H.264 is in the meantime kind of a baseline codec, like many years mjpeg was, some reduced size, not so much efforts CPU whise, with nowadays computing power. Definitely the way to quickly encode an action cam’s stream or as a not so power hungry solution on a drone, a poe powered webcam, a rearview cam, you name it. For sure also for many industrial use cases H.264 is still good enough also nowadays.
But if you want to watch 5 simultaneous HDR UHD streams over a single BB link, or even are a streaming operator, then H.264 won’t cut it anymore, for sure, but they won’t use RK or NXP SOCs…
h.264 is going to be with us for a very long time. At 1080P h,265 is about the same as h.264 and h.265 costs a heck of a lot more in royalties. Most h.264 patents expire in 2027 which will make it free then. Maybe AV1 will replace h.264 sooner or later but there are billions of devices out there right now that can’t do AV1. So at the moment, it is h.264 for everything except 4K and that uses h.265 for the most part.
This work is not being done because NXP, Rockchip, Allwiner, etc can’t pay for their own development. All of those companies have closed source drivers for their hardware. It is being done so that we have open source drivers for these hardware blocks. Open source is needed to prevent us from getting trapped on specific kernel releases due to inability to recompile the code. These companies keep the source code closed out of a misguided belief that they have secret technology in these IP blocks. That might have been true in 2003, but it certainly is not true today and we are long past the time where h.264 hardware support should have been open sourced.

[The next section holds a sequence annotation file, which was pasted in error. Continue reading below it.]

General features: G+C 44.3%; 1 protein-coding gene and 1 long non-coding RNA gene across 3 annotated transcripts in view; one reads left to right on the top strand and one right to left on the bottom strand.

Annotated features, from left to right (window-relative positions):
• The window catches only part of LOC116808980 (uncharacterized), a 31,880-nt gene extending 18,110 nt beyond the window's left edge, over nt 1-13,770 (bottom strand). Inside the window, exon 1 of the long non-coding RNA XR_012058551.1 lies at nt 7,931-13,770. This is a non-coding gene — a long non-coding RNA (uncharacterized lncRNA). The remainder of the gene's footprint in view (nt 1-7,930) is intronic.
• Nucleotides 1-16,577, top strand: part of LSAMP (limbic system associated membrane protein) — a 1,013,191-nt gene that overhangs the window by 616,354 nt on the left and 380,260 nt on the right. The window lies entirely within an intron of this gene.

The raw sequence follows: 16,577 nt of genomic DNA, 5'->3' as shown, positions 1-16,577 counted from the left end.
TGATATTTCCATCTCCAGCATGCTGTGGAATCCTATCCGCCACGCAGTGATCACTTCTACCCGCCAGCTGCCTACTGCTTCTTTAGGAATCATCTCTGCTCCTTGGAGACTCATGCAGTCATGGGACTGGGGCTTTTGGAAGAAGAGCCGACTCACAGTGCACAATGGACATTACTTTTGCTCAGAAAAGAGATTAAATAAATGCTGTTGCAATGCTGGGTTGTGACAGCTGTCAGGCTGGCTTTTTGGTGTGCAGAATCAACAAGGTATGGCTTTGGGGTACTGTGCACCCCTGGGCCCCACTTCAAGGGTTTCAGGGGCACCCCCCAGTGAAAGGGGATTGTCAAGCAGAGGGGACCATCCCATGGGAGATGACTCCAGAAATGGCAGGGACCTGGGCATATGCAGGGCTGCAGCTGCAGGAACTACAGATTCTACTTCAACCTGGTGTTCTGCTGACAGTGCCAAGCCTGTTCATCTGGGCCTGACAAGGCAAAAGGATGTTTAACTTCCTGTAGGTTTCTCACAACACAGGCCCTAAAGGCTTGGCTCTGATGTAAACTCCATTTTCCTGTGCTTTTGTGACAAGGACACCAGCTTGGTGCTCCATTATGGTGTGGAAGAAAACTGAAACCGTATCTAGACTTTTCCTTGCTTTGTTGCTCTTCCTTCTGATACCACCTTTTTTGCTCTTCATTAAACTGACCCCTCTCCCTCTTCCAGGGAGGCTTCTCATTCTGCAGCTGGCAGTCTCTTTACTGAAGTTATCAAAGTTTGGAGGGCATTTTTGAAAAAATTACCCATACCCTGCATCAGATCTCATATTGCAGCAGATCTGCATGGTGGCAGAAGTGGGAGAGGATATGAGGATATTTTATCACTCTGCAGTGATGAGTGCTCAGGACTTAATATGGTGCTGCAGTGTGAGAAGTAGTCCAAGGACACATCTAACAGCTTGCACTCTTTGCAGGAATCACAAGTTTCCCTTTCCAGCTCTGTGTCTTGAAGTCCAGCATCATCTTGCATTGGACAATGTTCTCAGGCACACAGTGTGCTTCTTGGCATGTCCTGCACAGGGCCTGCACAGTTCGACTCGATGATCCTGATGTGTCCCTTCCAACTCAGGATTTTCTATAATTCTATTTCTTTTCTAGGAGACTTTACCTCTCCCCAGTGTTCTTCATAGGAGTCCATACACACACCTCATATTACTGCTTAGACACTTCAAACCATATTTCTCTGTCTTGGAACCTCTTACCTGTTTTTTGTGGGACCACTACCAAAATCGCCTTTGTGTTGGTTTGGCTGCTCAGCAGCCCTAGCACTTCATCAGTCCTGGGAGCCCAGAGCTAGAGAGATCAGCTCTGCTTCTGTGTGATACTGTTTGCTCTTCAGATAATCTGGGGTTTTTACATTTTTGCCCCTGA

Apologies for being off-topic, but this is one of the few places I have found where the Hantro H1 encoder is (vaguely) discussed.
Has any of you used the Hantro H1 for h.264 encoding?
I’m working on an IP camera based on the i.MX8MMini and find the quality of encoding made with the H1 poor to say the least. I’ve enabled CABAC + 8×8 transform, the only 2 features documented by NXP which made a modest improvement over the default, but it’s still not amazing. Many artefacts are visible, especially around the text overlays inserted in the video.
Testing condition: 1080p30 video with text overlays, gop=15, bitrate=5Mbps, Qp=0 (auto). Cranking up the bitrate improves quality – as expected – but even at max bitrate (40Mbps), there are still obvious artefacts visible around the text overlays.